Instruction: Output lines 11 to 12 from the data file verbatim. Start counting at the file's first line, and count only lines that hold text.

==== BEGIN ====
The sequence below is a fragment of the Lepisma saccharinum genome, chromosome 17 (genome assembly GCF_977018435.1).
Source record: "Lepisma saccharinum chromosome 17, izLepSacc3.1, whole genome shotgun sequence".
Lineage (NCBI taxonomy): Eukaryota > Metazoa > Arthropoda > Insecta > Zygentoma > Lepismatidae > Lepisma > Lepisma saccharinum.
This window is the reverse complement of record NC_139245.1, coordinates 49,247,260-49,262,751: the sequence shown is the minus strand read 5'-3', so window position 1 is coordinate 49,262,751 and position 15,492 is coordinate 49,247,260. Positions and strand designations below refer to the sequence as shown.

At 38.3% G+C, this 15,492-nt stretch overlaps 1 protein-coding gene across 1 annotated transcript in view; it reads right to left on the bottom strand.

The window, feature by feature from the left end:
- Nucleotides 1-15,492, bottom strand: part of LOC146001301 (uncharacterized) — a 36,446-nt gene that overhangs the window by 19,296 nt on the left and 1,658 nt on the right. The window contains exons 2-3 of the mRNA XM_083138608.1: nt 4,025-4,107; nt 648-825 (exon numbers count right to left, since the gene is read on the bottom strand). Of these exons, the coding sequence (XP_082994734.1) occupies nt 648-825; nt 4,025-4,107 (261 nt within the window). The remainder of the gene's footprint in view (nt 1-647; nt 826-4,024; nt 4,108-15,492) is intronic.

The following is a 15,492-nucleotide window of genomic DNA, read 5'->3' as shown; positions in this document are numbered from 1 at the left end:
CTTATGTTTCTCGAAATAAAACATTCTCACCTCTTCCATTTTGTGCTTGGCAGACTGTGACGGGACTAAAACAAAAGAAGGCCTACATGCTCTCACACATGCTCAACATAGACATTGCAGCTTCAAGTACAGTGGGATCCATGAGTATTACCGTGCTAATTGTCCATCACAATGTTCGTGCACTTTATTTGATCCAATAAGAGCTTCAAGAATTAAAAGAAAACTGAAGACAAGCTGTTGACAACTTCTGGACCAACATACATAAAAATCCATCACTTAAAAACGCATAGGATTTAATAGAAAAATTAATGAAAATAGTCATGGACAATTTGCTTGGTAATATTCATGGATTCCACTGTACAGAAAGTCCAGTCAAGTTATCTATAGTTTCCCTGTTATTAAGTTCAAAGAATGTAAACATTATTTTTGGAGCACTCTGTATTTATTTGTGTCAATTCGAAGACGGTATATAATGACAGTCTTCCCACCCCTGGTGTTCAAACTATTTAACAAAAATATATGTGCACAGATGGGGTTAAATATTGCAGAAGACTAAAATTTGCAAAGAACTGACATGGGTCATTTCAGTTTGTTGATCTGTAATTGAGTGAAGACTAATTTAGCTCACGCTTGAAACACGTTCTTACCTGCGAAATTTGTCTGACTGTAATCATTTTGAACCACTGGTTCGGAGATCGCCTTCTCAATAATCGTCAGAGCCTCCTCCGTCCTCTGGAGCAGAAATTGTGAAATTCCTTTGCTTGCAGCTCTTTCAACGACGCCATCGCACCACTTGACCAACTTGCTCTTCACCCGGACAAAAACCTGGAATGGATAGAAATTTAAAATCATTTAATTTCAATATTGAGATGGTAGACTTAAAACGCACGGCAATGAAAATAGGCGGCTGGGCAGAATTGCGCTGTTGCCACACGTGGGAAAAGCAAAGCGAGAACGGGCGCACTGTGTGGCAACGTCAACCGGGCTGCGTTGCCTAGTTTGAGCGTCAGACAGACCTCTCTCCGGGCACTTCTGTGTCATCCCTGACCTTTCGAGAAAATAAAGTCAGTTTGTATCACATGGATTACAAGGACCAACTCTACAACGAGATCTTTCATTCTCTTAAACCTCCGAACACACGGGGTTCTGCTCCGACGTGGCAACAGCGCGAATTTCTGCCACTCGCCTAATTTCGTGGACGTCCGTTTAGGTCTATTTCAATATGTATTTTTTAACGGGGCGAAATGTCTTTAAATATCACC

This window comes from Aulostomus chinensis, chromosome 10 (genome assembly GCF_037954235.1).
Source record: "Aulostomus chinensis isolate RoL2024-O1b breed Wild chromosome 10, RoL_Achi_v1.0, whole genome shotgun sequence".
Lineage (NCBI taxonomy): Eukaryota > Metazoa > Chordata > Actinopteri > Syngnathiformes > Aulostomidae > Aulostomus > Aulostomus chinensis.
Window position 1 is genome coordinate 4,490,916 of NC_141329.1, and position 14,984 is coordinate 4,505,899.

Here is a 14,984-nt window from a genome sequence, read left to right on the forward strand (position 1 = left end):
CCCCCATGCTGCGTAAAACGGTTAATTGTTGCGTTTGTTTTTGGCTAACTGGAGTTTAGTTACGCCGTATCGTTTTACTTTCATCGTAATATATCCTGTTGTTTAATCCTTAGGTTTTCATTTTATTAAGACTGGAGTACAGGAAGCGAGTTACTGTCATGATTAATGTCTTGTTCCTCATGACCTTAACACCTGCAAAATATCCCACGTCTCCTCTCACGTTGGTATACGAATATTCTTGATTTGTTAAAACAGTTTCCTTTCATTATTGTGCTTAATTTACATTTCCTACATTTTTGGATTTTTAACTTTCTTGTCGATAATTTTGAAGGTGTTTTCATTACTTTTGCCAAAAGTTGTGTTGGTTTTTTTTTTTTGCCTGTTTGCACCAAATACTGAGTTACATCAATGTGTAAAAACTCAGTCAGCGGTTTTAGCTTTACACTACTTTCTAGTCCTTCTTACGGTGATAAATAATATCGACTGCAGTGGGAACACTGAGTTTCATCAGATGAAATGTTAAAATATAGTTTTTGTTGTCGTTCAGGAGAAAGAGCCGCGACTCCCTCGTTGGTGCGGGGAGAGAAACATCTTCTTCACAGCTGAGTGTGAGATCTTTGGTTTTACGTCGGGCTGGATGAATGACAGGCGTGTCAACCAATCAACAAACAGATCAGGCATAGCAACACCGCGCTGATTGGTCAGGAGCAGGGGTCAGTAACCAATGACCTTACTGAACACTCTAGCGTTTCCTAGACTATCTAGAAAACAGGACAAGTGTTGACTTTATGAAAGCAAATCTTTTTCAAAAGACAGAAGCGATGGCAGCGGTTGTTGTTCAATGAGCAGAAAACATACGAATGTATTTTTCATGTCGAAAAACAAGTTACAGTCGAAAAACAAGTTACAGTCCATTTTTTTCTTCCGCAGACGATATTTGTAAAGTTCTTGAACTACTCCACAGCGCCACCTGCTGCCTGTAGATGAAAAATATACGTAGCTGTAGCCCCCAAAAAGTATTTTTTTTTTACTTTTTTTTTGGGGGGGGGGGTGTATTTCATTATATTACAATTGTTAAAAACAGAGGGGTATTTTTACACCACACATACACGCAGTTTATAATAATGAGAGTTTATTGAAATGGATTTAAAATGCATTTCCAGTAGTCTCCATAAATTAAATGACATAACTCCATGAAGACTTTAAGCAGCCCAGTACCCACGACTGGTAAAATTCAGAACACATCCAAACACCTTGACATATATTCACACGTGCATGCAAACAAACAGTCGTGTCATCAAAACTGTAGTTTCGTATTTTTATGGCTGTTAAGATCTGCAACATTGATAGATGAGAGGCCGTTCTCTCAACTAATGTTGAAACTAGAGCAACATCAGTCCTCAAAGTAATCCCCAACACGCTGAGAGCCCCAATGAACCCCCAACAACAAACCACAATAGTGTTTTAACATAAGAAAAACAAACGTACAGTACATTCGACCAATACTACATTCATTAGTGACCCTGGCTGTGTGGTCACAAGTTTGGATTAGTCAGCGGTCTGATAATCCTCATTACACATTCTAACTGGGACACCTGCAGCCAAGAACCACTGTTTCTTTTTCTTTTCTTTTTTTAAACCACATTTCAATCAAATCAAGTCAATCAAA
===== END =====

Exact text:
Source record: "Aulostomus chinensis isolate RoL2024-O1b breed Wild chromosome 10, RoL_Achi_v1.0, whole genome shotgun sequence".
Lineage (NCBI taxonomy): Eukaryota > Metazoa > Chordata > Actinopteri > Syngnathiformes > Aulostomidae > Aulostomus > Aulostomus chinensis.